Since their fusion under one crown in the eleventh century, the ancient kingdoms of Castile and León have been responsible for some of the most emblematic periods of Spanish history. These former rival territories established themselves as the heart of Spain and exerted great influence over language, religion and culture far across the mediaeval map. Innumerable castles were built here (hence ‘Castile’) for this was the principal battleground of the Reconquista, the five-hundred-year war of attrition against the Moors which reclaimed Spain for Christendom.
The region occupies much of the Meseta, the vast and austere plateau in the centre of the Iberian peninsula. Here are many of Spain’s finest cities, buildings and works of art. Lovers of Romanesque will feel particularly satisfied for there are many excellent examples of the style. Great Gothic churches are another magnificent feature, the cathedrals at León, Burgos, Segovia and Salamanca among them. French, German and English influences are to be found, though the end result is always unmistakably Spanish.
Another striking aspect of the tour is the wealth of brilliant sculpture, especially of the late-mediaeval and Renaissance periods. Castles, of course, abound, and some of the defensive curtain of frontier cities such as Ávila are remarkably well preserved.
As well as the prominent cities, we include a number of lesser-known places, all strikingly attractive, many with outstanding buildings or works of art, all barely visited by tourists.
Ávila, Salamanca. Fly at c. 9.15am from London Heathrow to Madrid (Iberia Airlines). Drive to Ávila: a fortress town built during the Reconquista, it retains its entire circuit of 11th-century walls complete with battlements and 88 turrets. The 12th-century Basilica of San Vicente has fine sculpture. First of two nights in Salamanca.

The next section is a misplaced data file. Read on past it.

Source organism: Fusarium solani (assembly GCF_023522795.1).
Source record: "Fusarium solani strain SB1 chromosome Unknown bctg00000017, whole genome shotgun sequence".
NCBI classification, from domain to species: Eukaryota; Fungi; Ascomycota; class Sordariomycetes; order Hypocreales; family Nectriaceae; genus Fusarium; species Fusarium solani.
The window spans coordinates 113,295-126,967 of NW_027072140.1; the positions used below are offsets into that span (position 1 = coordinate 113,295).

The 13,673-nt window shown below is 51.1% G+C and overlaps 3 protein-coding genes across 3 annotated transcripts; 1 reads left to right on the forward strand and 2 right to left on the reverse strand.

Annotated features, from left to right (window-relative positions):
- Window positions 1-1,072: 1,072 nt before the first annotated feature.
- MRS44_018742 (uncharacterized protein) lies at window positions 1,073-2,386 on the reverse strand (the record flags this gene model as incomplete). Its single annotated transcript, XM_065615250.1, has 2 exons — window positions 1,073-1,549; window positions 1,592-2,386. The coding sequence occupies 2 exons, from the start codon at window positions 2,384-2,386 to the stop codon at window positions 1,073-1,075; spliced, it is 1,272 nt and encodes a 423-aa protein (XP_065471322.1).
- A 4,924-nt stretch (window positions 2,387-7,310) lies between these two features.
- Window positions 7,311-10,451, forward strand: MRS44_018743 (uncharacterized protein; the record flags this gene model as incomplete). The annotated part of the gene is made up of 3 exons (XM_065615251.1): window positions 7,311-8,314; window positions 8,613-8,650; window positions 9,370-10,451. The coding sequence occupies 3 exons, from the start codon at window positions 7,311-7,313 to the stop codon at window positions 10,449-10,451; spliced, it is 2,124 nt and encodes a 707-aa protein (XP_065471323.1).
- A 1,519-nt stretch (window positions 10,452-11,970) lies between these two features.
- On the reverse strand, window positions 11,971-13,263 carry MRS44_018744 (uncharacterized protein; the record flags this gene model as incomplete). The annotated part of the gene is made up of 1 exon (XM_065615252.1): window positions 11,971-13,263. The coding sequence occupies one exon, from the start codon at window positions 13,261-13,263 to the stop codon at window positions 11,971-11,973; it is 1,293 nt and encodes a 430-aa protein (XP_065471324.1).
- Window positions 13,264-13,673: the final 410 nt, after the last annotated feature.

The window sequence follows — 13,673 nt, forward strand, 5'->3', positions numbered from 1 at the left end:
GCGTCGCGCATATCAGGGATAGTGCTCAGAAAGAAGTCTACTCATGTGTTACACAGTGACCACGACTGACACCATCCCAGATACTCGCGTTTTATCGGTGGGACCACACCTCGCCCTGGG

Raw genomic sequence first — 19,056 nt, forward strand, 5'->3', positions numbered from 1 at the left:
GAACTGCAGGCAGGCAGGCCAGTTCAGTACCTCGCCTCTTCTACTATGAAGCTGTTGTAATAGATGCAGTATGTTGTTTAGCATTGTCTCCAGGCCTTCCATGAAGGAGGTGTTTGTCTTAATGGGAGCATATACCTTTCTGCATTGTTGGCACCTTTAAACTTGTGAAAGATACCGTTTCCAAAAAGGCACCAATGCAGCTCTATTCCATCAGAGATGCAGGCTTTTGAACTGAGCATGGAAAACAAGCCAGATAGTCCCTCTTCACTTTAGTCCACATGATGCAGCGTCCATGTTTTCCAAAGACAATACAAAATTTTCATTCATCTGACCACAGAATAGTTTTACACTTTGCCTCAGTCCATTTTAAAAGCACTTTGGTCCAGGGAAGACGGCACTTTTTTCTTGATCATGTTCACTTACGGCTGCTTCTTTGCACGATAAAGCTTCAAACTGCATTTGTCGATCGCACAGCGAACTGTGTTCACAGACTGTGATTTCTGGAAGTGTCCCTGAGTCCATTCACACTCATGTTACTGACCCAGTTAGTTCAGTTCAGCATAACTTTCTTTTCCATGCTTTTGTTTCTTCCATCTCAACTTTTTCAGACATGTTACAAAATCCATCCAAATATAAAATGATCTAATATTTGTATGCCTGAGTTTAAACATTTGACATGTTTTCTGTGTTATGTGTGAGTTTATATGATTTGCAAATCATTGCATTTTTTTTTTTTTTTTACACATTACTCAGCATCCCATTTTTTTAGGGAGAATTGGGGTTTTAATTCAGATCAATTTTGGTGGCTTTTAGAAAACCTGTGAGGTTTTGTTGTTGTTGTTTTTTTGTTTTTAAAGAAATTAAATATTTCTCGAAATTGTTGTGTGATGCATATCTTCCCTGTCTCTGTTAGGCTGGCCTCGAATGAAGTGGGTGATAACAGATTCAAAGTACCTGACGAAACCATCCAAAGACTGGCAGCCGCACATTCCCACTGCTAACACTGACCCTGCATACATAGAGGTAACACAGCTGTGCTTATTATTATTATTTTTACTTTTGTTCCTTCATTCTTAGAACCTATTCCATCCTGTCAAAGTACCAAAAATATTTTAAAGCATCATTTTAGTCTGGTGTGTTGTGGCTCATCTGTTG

Salamanca. Distinguished by the honey-coloured hue of its stone, Salamanca is one of the most attractive cities in Spain and home to its most prestigious university. See the magnificent 16th-century Gothic ‘New Cathedral’ and austere Romanesque ‘Old Cathedral’, the 18th-century Plaza Mayor and superb, elaborate Plateresque sculpture on the façades of the university and church of San Esteban. The University has 15th- and 16th-century quadrangles, arcaded courtyards and original lecture halls. The Convento de las Dueñas has a Plateresque portal and an irregular, two-tiered cloister.
Zamora, León. On the Roman road that connected Astorga to Mérida, Zamora rose to importance during the Reconquista as a bastion on the Duero front. Much of its Romanesque architecture survives, including the cathedral of Byzantine influence. Drive to León, former capital of the ancient kingdom and visit the monastery of San Marcos (our hotel) with an exuberant Plateresque façade, magnificent late-Gothic church, Renaissance chapels and fine choir-stalls. First of two nights in León.
León. A morning walk to some of the outstanding mediaeval buildings of the city. The royal pantheon of San Isidoro is one of the first, and finest, Romanesque buildings in Spain, with important sculptures. The cathedral is truly superb Rayonnant Gothic with impressive stained glass. The afternoon is free to visit the archaeological or contemporary art museums.
San Miguel de Escalada, Lerma, Santo Domingo de Silos. The beautiful, remote church at San Miguel de Escalada displays a fusion of Visigothic and Islamic building traditions. The village of Lerma has a wealth of buildings from the early 17th century including an arcaded main square with ducal palace and the Collegiate church of San Pedro. Drive in the late afternoon to Santo Domingo de Silos, which has the finest Romanesque monastery in Spain, outstanding for the sculpture of the 12th-century cloister. First of two nights in Lerma.